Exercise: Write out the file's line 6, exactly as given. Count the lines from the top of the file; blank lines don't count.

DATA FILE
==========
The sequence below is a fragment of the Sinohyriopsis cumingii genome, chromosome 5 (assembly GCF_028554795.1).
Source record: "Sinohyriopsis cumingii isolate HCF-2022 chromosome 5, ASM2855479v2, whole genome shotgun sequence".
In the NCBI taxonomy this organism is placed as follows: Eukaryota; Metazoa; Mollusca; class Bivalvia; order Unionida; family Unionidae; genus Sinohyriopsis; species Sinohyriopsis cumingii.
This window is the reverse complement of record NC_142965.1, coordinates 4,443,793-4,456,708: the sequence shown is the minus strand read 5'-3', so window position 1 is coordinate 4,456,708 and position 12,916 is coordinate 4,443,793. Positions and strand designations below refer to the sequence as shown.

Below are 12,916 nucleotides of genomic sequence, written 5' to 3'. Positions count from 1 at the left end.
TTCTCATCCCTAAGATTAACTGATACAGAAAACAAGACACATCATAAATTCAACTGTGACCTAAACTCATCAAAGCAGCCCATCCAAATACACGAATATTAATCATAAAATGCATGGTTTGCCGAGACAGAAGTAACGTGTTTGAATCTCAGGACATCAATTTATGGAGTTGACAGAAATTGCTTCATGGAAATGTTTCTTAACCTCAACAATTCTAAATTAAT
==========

TTCTCATCCCTAAGATTAACTGATACAGAAAACAAGACACATCATAAATTCAACTGTGACCTAAACTCATCAAAGCAGCCCATCCAAATACACGAATATTAATCATAAAATGCATGGTTTGCCGAGACAGAAGTAACGTGTTTGAATCTCAGGACATCAATTTATGGAGTTGACAGAAATTGCTTCATGGAAATGTTTCTTAACCTCAACAATTCTAAATTAAT